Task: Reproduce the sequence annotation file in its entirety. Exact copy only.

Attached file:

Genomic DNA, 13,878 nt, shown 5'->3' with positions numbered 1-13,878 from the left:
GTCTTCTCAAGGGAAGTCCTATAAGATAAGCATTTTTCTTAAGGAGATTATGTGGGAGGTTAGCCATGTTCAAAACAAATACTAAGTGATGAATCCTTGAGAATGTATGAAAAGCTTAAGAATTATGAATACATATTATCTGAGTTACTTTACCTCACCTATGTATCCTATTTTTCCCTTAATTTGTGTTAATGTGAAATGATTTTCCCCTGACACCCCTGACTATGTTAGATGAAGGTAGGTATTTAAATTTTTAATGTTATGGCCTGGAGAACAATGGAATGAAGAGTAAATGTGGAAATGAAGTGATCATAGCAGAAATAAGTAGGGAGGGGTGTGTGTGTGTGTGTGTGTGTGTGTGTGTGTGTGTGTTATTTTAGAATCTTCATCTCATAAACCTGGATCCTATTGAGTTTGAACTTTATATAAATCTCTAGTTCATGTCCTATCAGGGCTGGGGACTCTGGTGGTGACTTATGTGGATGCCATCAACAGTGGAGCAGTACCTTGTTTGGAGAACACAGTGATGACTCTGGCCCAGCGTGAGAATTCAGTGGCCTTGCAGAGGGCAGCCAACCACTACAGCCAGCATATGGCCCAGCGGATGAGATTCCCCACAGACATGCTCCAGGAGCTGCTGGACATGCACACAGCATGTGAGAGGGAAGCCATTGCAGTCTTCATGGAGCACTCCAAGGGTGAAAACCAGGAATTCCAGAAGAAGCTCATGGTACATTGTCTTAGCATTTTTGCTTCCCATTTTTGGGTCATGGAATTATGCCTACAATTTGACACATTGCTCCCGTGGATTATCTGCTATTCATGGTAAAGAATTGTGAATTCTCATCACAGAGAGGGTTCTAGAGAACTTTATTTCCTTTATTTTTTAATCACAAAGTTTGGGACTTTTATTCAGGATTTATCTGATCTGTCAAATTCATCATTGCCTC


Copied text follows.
Genomic DNA, 13,878 nt, shown 5'->3' with positions numbered 1-13,878 from the left:
GTCTTCTCAAGGGAAGTCCTATAAGATAAGCATTTTTCTTAAGGAGATTATGTGGGAGGTTAGCCATGTTCAAAACAAATACTAAGTGATGAATCCTTGAGAATGTATGAAAAGCTTAAGAATTATGAATACATATTATCTGAGTTACTTTACCTCACCTATGTATCCTATTTTTCCCTTAATTTGTGTTAATGTGAAATGATTTTCCCCTGACACCCCTGACTATGTTAGATGAAGGTAGGTATTTAAATTTTTAATGTTATGGCCTGGAGAACAATGGAATGAAGAGTAAATGTGGAAATGAAGTGATCATAGCAGAAATAAGTAGGGAGGGGTGTGTGTGTGTGTGTGTGTGTGTGTGTGTGTGTGTGTTATTTTAGAATCTTCATCTCATAAACCTGGATCCTATTGAGTTTGAACTTTATATAAATCTCTAGTTCATGTCCTATCAGGGCTGGGGACTCTGGTGGTGACTTATGTGGATGCCATCAACAGTGGAGCAGTACCTTGTTTGGAGAACACAGTGATGACTCTGGCCCAGCGTGAGAATTCAGTGGCCTTGCAGAGGGCAGCCAACCACTACAGCCAGCATATGGCCCAGCGGATGAGATTCCCCACAGACATGCTCCAGGAGCTGCTGGACATGCACACAGCATGTGAGAGGGAAGCCATTGCAGTCTTCATGGAGCACTCCAAGGGTGAAAACCAGGAATTCCAGAAGAAGCTCATGGTACATTGTCTTAGCATTTTTGCTTCCCATTTTTGGGTCATGGAATTATGCCTACAATTTGACACATTGCTCCCGTGGATTATCTGCTATTCATGGTAAAGAATTGTGAATTCTCATCACAGAGAGGGTTCTAGAGAACTTTATTTCCTTTATTTTTTAATCACAAAGTTTGGGACTTTTATTCAGGATTTATCTGATCTGTCAAATTCATCATTGCCTC